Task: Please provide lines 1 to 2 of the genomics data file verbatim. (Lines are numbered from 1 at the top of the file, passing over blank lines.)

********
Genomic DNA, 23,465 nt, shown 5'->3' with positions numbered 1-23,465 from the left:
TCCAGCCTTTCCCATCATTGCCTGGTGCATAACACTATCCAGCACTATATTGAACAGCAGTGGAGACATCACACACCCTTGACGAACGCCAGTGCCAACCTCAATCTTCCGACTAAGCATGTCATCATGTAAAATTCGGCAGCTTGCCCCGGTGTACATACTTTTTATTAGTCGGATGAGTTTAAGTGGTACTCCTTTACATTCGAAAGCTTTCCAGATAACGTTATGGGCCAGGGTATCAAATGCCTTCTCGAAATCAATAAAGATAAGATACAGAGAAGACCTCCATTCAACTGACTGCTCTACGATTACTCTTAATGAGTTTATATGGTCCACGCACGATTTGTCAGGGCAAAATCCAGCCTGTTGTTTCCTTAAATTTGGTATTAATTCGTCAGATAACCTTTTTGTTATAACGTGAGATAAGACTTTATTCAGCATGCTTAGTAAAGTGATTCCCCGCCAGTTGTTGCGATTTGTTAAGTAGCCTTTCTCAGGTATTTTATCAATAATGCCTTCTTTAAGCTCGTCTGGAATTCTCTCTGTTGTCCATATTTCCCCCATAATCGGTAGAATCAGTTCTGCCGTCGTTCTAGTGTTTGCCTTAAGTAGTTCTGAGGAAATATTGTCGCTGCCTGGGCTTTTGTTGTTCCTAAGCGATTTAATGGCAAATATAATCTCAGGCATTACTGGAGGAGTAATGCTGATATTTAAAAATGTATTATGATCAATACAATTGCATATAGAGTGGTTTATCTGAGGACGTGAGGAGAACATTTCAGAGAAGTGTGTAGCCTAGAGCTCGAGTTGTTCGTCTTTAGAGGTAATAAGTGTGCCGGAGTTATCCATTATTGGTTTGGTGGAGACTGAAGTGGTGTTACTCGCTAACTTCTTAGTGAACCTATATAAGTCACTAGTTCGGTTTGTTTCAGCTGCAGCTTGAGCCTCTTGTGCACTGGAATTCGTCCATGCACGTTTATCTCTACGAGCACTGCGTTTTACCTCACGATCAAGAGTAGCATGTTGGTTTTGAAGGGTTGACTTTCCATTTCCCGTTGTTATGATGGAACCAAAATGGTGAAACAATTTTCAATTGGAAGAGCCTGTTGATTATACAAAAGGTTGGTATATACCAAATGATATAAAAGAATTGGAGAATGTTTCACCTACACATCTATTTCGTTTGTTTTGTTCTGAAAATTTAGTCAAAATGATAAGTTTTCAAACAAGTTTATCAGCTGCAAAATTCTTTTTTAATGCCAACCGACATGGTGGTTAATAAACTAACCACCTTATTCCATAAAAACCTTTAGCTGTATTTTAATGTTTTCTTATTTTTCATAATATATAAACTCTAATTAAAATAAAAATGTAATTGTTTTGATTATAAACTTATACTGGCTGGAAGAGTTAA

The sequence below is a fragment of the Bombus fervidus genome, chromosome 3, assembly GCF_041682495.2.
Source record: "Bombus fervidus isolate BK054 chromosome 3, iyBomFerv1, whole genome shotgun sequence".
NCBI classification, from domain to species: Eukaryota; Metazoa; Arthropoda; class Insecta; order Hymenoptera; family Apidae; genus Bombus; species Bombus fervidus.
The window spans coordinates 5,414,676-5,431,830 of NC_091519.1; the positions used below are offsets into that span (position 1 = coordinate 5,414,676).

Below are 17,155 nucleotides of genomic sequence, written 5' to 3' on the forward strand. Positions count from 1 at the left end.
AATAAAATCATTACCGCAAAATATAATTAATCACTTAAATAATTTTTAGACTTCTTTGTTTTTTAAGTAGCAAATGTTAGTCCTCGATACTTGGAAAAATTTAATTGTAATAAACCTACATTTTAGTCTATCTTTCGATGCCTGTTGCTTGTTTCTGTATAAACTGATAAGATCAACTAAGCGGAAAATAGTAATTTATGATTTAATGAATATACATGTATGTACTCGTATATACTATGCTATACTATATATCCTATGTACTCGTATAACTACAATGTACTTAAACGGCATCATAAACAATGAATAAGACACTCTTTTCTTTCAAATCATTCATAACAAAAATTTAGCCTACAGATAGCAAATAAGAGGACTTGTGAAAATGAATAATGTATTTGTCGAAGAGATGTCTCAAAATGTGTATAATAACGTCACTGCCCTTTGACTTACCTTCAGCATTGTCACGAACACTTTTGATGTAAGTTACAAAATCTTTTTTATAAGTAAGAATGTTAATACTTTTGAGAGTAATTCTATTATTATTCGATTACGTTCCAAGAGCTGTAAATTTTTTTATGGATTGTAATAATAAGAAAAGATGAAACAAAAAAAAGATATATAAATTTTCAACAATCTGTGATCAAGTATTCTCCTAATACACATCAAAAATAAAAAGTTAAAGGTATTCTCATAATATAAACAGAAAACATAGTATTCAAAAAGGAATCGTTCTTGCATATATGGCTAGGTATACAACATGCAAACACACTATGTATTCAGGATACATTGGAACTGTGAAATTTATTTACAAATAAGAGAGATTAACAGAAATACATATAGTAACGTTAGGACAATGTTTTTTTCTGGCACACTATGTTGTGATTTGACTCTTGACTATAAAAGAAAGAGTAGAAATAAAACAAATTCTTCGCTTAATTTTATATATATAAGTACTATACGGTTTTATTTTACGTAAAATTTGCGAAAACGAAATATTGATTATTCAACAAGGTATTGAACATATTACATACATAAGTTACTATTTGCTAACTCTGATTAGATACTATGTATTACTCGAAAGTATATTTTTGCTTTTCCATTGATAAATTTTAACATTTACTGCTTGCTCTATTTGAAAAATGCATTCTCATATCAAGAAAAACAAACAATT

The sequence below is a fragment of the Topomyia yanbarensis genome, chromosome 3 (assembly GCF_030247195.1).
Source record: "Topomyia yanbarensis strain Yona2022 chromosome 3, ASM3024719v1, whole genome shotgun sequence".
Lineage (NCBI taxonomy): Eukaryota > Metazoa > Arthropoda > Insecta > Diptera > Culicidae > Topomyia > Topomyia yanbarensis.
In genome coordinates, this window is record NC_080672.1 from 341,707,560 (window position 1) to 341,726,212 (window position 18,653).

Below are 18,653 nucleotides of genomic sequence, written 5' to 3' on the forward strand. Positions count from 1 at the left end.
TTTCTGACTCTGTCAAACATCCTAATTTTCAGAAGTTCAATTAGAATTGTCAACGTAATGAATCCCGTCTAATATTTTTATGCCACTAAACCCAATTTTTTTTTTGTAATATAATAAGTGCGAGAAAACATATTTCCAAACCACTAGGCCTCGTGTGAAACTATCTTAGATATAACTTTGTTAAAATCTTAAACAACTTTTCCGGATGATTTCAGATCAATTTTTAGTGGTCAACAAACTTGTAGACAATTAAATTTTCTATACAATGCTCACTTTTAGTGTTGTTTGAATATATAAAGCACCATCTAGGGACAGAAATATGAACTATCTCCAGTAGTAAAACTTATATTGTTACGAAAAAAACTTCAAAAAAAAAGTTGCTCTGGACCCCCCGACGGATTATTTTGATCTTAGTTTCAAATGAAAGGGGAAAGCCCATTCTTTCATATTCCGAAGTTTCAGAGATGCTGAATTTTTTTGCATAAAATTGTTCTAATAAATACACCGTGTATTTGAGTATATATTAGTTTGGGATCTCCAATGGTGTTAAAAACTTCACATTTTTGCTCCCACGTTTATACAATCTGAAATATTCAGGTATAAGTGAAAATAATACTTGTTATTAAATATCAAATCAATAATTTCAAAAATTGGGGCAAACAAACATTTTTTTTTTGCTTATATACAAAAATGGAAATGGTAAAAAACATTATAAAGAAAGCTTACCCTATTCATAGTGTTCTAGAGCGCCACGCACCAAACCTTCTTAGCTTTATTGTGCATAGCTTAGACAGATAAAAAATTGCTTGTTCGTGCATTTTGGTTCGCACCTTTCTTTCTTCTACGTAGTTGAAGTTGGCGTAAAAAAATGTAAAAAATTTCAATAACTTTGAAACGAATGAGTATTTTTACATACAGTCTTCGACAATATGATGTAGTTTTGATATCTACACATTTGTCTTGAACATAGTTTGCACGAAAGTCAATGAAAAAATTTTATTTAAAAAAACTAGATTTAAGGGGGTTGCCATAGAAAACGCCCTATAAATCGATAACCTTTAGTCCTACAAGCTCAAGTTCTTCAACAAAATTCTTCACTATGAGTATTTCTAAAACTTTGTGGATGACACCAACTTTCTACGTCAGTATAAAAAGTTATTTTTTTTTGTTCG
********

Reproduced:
Genomic DNA, 23,465 nt, shown 5'->3' with positions numbered 1-23,465 from the left:
TCCAGCCTTTCCCATCATTGCCTGGTGCATAACACTATCCAGCACTATATTGAACAGCAGTGGAGACATCACACACCCTTGACGAACGCCAGTGCCAACCTCAATCTTCCGACTAAGCATGTCATCATGTAAAATTCGGCAGCTTGCCCCGGTGTACATACTTTTTATTAGTCGGATGAGTTTAAGTGGTACTCCTTTACATTCGAAAGCTTTCCAGATAACGTTATGGGCCAGGGTATCAAATGCCTTCTCGAAATCAATAAAGATAAGATACAGAGAAGACCTCCATTCAACTGACTGCTCTACGATTACTCTTAATGAGTTTATATGGTCCACGCACGATTTGTCAGGGCAAAATCCAGCCTGTTGTTTCCTTAAATTTGGTATTAATTCGTCAGATAACCTTTTTGTTATAACGTGAGATAAGACTTTATTCAGCATGCTTAGTAAAGTGATTCCCCGCCAGTTGTTGCGATTTGTTAAGTAGCCTTTCTCAGGTATTTTATCAATAATGCCTTCTTTAAGCTCGTCTGGAATTCTCTCTGTTGTCCATATTTCCCCCATAATCGGTAGAATCAGTTCTGCCGTCGTTCTAGTGTTTGCCTTAAGTAGTTCTGAGGAAATATTGTCGCTGCCTGGGCTTTTGTTGTTCCTAAGCGATTTAATGGCAAATATAATCTCAGGCATTACTGGAGGAGTAATGCTGATATTTAAAAATGTATTATGATCAATACAATTGCATATAGAGTGGTTTATCTGAGGACGTGAGGAGAACATTTCAGAGAAGTGTGTAGCCTAGAGCTCGAGTTGTTCGTCTTTAGAGGTAATAAGTGTGCCGGAGTTATCCATTATTGGTTTGGTGGAGACTGAAGTGGTGTTACTCGCTAACTTCTTAGTGAACCTATATAAGTCACTAGTTCGGTTTGTTTCAGCTGCAGCTTGAGCCTCTTGTGCACTGGAATTCGTCCATGCACGTTTATCTCTACGAGCACTGCGTTTTACCTCACGATCAAGAGTAGCATGTTGGTTTTGAAGGGTTGACTTTCCATTTCCCGTTGTTATGATGGAACCAAAATGGTGAAACAATTTTCAATTGGAAGAGCCTGTTGATTATACAAAAGGTTGGTATATACCAAATGATATAAAAGAATTGGAGAATGTTTCACCTACACATCTATTTCGTTTGTTTTGTTCTGAAAATTTAGTCAAAATGATAAGTTTTCAAACAAGTTTATCAGCTGCAAAATTCTTTTTTAATGCCAACCGACATGGTGGTTAATAAACTAACCACCTTATTCCATAAAAACCTTTAGCTGTATTTTAATGTTTTCTTATTTTTCATAATATATAAACTCTAATTAAAATAAAAATGTAATTGTTTTGATTATAAACTTATACTGGCTGGAAGAGTTAA